Thursday, February 12, 2015

Trademark Name Reminder

Going along with another recent post, I wanted to remind everyone about a reminder on trademarked names.  We all have a tendency to use specific brand names as generic names in our work, and until you go back through what you've written, you can easily overlook such.

I rediscovered this as I was going through Akeldama for what I thought were final edits.  I was already aware that I'd put in a few names, like a restaurant called Philippe The Original and the gun manufacturer Glock, but I didn't catch that I'd included a whole bunch of other brand names that I might've used in everyday conversation without realizing it.

(Incidentally, I received permission from both Philippe's and Glock to use their names)

You can use brand names under the Fair Use Doctrine if they refer to specific things and don't defame the company, but you can't use them generically.  For example, you can say that the cola you ordered is a Coke, but you can't say your characters are drinking coke when it's obviously a substitute term for soda(I'm from the South, and we do that all the time - "What kind of coke would you like?"  "Mountain Dew!").  Also, don't talk about a particular type of car blowing up due to faulty gas tanks or something since that would be seen as defamation, and it could come back to haunt you in court.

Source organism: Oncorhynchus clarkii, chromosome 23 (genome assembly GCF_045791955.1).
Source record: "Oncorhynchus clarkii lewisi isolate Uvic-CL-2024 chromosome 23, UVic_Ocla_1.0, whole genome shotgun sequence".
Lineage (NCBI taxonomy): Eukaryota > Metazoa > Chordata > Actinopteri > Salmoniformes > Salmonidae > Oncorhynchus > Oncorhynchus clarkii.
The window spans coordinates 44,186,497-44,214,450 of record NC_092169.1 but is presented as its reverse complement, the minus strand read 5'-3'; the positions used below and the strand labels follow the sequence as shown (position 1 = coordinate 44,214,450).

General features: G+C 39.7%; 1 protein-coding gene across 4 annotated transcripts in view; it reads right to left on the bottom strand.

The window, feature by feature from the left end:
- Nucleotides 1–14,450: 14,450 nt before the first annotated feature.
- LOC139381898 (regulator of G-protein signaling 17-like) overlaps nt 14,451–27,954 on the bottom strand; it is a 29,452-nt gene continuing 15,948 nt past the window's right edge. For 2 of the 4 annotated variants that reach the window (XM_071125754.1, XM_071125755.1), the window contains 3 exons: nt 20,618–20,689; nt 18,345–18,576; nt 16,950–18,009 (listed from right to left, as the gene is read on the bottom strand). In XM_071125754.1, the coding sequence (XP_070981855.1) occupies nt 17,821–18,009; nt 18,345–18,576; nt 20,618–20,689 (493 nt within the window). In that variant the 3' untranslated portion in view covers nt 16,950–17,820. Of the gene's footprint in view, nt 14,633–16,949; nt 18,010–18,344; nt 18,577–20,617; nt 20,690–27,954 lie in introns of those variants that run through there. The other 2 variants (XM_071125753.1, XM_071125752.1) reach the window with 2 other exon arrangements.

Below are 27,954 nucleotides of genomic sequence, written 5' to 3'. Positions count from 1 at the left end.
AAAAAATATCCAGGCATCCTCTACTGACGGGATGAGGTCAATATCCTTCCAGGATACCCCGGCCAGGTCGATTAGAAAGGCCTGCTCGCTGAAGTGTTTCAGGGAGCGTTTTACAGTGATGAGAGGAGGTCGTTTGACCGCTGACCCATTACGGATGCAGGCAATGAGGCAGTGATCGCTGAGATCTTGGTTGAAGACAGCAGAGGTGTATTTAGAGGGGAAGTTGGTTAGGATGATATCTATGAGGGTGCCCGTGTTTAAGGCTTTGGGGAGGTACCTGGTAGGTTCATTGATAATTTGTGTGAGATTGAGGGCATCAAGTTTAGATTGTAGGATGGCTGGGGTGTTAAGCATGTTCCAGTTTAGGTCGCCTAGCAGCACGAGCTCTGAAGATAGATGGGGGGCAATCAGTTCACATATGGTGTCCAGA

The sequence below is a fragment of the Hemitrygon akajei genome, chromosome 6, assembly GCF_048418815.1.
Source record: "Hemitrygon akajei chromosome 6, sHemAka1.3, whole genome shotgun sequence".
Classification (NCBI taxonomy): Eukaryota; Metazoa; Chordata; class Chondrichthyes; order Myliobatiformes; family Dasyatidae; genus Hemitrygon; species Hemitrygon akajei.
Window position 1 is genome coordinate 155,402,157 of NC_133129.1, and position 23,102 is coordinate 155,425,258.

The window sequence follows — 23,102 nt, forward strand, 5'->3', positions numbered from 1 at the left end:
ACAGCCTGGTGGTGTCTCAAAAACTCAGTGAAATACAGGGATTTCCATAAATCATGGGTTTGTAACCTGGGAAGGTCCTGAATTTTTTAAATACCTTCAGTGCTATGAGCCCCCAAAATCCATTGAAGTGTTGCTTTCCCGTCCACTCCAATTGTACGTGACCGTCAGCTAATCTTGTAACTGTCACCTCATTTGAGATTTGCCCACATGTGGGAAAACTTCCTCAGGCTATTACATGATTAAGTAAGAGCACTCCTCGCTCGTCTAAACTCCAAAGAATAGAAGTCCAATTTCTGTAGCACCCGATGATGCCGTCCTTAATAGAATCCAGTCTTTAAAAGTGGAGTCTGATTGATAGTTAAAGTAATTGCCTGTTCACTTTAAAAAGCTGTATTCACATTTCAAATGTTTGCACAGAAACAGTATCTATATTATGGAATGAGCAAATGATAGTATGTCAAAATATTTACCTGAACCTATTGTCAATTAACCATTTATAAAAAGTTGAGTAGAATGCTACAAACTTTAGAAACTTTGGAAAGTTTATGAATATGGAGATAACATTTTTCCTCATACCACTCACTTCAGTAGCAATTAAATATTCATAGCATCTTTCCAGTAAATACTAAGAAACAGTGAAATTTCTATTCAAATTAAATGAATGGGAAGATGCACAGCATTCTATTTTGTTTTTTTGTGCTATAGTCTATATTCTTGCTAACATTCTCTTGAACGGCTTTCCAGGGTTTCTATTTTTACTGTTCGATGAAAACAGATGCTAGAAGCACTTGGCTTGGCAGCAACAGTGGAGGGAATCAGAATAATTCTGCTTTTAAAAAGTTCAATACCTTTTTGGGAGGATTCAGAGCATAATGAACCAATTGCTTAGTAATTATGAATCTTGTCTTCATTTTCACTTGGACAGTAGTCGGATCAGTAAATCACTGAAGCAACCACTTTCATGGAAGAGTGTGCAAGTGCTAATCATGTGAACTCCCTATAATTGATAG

In short, get permission for everything - it's the safest approach.

That means you must be prepared for them to deny you permission.  The second chapter of Akeldama originally took place on a large Midwestern college campus, and the school gave me long as it didn't involve violence.  Well, Chapter 2 is the opening of the first big vampire attack, so I wrote them back to let them know, and they subsequently said I couldn't use the name.  It sucked, but I changed it to a more generic school so that I couldn't be sued for trademark infringement.  Additionally, there's a scene where the main character uses a common household disinfectant to spray on wounds of his torture subject in order to gain information, but the name, although nearly synonymous with this type of spray, was too specific, and a direct link would be seen as defamatory(even though everyone knows this is how it works).

There are a lot of gray areas where you might be able to get away with using a brand name, but it's best not to risk it.  If the name is that vital to your story, get permission first, but be prepared to find a way to use another.  Better to re-write a story than write a legal brief in court.

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